Thursday

November 14th, 2019

Insight

Pundits may be emphatic, but they're routinely wrong

Jennifer Rubin

By Jennifer Rubin The Washington Post

Published April 10, 2019

Pundits may be emphatic, but they're routinely wrong
The newspaper headlines and cable TV newscasts went into "scandal!" mode with complaints from women who came forth to point out that former vice president Joe Biden has about as much respect for personal space as a golden retriever puppy. How many columns and soundbites have tried to equate Biden's touchy-feely habits with sexual harassment and assault? Too many to count.

Do Democratic voters care? There's scant evidence that Biden has been harmed by complaints timed to coincide with his anticipated announcement. In the latest Hill-HarrisX poll, "Biden enjoyed a strong lead among respondents who identified as Democrats. The former vice president was the top choice of 36 percent of party loyalists compared to [Sen. Bernie] Sanders' 19 percent. [Sen. Kamala] Harris was the third-most popular choice among Democratic voters with 9 percent." Likewise, in the Morning Consult poll, Biden remains in the low 30s (33 percent), with Sanders back at 25 percent.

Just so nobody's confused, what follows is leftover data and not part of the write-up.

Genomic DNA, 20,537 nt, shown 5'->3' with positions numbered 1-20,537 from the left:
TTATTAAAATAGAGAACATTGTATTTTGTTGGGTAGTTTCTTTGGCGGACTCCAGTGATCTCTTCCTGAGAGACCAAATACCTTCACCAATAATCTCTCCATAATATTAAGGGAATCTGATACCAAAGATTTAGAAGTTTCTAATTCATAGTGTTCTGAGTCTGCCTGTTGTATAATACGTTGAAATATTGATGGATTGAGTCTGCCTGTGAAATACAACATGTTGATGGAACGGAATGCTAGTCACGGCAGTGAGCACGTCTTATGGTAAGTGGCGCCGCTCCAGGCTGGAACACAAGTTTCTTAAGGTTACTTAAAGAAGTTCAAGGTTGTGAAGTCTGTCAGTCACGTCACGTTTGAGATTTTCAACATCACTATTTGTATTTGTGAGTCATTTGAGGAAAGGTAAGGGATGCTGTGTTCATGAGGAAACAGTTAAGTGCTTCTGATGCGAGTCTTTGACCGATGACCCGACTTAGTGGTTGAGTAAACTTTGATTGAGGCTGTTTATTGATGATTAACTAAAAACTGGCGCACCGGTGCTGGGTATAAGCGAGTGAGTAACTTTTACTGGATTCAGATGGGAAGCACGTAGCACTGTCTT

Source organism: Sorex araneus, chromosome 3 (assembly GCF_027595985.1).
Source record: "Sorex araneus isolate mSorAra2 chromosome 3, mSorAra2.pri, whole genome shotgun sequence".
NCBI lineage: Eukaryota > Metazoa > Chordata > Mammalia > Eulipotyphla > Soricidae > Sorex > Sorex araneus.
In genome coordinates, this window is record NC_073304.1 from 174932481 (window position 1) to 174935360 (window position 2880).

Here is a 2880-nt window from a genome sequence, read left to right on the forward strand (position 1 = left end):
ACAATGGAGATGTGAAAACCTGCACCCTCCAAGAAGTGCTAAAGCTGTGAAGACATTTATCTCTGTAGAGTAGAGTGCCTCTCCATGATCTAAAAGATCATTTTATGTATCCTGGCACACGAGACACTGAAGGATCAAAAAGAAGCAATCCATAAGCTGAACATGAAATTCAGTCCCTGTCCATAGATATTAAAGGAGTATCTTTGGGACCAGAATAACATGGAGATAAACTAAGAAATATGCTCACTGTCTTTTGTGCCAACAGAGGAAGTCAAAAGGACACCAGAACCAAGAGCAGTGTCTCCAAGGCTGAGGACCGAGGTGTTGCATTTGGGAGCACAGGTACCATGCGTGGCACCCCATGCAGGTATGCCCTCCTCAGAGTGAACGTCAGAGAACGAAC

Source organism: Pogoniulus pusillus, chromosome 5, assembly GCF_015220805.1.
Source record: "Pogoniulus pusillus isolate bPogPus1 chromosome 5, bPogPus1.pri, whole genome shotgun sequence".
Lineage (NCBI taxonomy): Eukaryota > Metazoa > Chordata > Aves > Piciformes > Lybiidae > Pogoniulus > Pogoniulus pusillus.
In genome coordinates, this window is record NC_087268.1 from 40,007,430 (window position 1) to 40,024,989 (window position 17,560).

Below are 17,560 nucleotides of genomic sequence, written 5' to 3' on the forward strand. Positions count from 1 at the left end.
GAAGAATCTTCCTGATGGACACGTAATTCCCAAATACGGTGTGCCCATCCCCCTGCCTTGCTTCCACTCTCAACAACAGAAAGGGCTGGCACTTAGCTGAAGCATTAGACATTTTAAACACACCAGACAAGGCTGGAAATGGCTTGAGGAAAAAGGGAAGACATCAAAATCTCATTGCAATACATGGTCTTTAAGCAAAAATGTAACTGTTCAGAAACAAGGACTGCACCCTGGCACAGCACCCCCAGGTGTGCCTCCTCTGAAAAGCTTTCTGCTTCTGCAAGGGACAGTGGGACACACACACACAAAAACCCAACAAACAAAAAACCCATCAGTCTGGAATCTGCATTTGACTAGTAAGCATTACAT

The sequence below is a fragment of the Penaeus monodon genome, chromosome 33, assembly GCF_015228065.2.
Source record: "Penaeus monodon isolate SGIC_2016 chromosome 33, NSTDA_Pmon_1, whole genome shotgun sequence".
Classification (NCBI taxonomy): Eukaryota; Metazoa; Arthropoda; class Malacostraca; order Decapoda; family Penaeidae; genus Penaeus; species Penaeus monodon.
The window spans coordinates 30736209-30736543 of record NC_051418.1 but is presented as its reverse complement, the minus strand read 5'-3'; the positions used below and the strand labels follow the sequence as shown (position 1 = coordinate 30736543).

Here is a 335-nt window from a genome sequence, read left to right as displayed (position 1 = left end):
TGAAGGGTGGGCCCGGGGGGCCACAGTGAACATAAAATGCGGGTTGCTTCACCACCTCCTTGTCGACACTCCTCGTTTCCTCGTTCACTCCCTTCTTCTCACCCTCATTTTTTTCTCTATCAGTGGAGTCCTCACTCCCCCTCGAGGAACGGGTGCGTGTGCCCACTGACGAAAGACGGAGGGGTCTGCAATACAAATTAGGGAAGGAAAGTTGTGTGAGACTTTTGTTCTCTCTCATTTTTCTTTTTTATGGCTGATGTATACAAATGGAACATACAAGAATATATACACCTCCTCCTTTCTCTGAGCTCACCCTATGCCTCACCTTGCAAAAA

We should keep in mind that no poll is predictive as to the outcome of the race, but polling does reflect the relative strength of the candidates at this moment.

What other punditry hasn't exactly panned out as advertised? Well, the notion that being a white male is a handicap in the race doesn't seem to have held up. (Three of the consistent top four contenders are white males.) To the contrary, there's an ingrained aversion among many Democrats to "risking" the election on a woman or nonwhite nominee. (I find that perverse for a party dependent on a diverse coalition; insiders' cynicism becomes a self-fulfilling prophesy that handicaps nonwhites and women, but the sentiment is unmistakable.)